Every basketball player goes through that tough a moment where your basketball game plateaued. Or even hit a rut in the season where you can’t seem to hit a shot and confidence is down. It’s a hard position to be in and I have been here many times. But since I have gotten older and more experienced, I have noticed that it’s due to two factors.
- Training routine
- Health of my body
My experience plateauing in basketball
In my youth basketball was the main thing in my life and I played everyday. Not one day went by without me having a basketball in my hand. Although being this way made me improve my skills, it was actually coming at a cost. During games my performance was always substandard, as I was always tired and sore. Me being the idiot, I couldn’t figure out why I struggled so much until I got older and started taking rest and recovery sessions seriously.
Including my physical tiredness I was also mentally drained. I was not enjoying basketball and training session was becoming more like a chore. I remember moping around the house, not motivated to do anything.I was super agitated too. Yes, basketball affects my mood. When I’m not enjoying the game I can be a very depressing person to be around.
Reason why my basketball game plateaued
The reason why my basketball game plateaued and I didn’t enjoy basketball was mainly due to doing the same old shooting drills over and over again. There were times when I didn’t have anyone to work with so I had no one really to measure myself against. Shooting jumpers is a great way to improve your shot but you can only do that so much before it gets boring. It was during these times my in game performance was very poor.
During the later years of my life I was riddled with injury and although I was pushing through the limitations these injuries caused, I was mentally not right to compete. A mix of physically being limited with the mental state of not wanting to compete, culminated in me walking away from the game a few times. I can deal with niggling injuries, however, the sting of them causing me to get my ass kicked was a direct hit on my confidence.
It’s clear that my poor performance on court and the lack of enjoyment for the game is due to two factors; training routine and the health of my body/ mind. Being the older and wiser basketball player that I am. I can confidently say that I know how to manage my body and tone down my training accordingly. I schedule my rest and recovery times and do a lot of massage therapy myself. Therapy such as stretching and rolling out using a spike ball or foam roller. For more information on how to plan a good rest and recovery session, read my article Planning rest and recovery time it’ll save you the anxiety I went through as a young basketball player.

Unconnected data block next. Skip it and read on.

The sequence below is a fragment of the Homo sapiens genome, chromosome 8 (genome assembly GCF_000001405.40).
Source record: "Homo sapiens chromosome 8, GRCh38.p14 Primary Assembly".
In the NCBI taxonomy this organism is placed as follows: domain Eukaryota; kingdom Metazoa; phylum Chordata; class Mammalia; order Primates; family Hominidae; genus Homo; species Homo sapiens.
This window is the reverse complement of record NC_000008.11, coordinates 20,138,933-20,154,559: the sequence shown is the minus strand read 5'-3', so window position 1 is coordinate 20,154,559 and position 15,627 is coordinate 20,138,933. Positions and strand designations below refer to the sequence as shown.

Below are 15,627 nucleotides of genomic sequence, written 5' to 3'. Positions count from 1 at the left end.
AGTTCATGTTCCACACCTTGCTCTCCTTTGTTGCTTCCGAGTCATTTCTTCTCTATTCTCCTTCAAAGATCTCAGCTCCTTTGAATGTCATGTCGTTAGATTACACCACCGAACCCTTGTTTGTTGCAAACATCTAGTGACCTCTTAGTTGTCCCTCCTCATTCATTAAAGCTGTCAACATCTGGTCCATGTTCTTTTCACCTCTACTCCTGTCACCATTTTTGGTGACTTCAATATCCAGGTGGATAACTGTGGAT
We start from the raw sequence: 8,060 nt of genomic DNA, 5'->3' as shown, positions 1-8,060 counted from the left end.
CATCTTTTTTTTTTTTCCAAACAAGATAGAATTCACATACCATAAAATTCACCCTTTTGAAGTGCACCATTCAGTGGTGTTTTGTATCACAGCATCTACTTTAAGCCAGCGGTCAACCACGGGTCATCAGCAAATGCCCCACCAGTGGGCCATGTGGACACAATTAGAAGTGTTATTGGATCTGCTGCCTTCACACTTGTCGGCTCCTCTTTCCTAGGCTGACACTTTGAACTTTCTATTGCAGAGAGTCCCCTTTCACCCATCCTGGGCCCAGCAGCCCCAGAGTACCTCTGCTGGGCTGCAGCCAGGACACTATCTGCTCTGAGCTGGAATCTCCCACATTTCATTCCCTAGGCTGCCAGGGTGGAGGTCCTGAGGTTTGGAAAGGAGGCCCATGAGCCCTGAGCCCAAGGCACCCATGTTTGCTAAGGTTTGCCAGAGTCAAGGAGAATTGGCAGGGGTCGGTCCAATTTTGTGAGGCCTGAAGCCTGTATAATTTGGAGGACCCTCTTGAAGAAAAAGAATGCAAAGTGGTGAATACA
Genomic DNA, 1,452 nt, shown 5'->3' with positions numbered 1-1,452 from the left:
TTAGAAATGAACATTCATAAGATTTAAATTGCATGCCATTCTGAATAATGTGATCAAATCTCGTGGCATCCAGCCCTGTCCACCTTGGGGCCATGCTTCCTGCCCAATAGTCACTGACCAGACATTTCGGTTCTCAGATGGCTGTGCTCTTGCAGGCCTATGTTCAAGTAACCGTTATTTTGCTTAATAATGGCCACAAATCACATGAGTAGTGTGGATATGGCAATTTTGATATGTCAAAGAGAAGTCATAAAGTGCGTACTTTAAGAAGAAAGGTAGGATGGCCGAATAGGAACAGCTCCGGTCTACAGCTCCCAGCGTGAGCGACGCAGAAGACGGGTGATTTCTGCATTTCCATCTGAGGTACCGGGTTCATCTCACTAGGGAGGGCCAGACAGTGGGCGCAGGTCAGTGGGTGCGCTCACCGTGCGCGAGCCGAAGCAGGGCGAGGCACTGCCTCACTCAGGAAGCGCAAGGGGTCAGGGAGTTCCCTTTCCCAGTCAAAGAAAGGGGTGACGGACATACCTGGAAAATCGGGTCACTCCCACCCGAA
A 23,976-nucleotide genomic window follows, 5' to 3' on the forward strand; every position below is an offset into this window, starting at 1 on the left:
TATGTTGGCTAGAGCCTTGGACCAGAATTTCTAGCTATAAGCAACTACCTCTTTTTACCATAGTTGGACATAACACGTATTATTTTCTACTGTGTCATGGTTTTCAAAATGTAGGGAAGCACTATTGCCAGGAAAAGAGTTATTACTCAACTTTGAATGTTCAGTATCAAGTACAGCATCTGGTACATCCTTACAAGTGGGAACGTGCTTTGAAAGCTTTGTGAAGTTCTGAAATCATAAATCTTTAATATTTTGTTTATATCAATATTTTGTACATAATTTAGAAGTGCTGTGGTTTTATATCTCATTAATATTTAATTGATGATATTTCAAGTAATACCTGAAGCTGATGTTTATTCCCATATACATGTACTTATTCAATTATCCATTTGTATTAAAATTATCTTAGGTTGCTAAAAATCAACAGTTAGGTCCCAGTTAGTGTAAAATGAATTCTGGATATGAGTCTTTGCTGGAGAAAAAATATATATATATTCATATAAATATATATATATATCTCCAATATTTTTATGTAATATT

Assess your training routine
How often do you assess your training routine? Do you even have one? A rule of thumb is to switch up your routine every 6 weeks so that your body doesn’t get used to the exercise and thus stimulate your mind.
To make a change or if in fact you do not have a routine, the best way to start is to record what you do week in week out. This is where a work out diary needs to be implemented. I’m not telling you to go out and buy a personal training diary, a simple book from a stationary supplier will do. Alternatively, you can download the NoBordersBasketball training diary which is FREE. You will have to sign up to the No Borders Basketball newsletter to get this.
The next step after recording your trainings is to have your coach review what you have been doing. Now make sure you have at least 4 weeks of data so that he can see patterns in your training. A coach or a trainer will be able to give you more informed advice with information in front of them.
My strength and conditioning coach made major changes to my training when he was getting me ready after my knee injury. When I got to Europe I was super sharp, just because he made the changes when he did. Remember, you can peak too early so it is important to peak at the right time. In season, not a month before.
How’s the health of body?
Are you like my younger self that doesn’t do any stretching or mobility work? If so, you need to change that no matter how young you are. The day will come where you wished you did. Stretching and mobility work will give you years extra on your basketball career. It also is a major factor in preventing injuries.
Rest, not laziness is key to staying fresh and not having your game plateau. Rest is taking time to work on recovery exercises and or taking time off basketball, a day or two a week, and doing something to refresh your mind and body. I speak at length at what good and bad recovery sessions are in my article Planning rest and recovery time. It is a must read for every athlete.
Overtraining is actually a thing! A lot of the symptoms of a player plateauing falls under the condition called overtraining. I discuss at length in the article Are you overtraining how to identify these symptoms and action to take to correct your training.
Basketball is an amazing sport and when you enjoy it the last thing you want to hear is that you should not be playing it as much. Managing your body and training routine is a very important thing if you want to have a long career in the sport. Hell, even being able to just play the game. Every basketball player will plateau at some point in their career but it all depends on you how long it will continue for.
Happy, but smart training!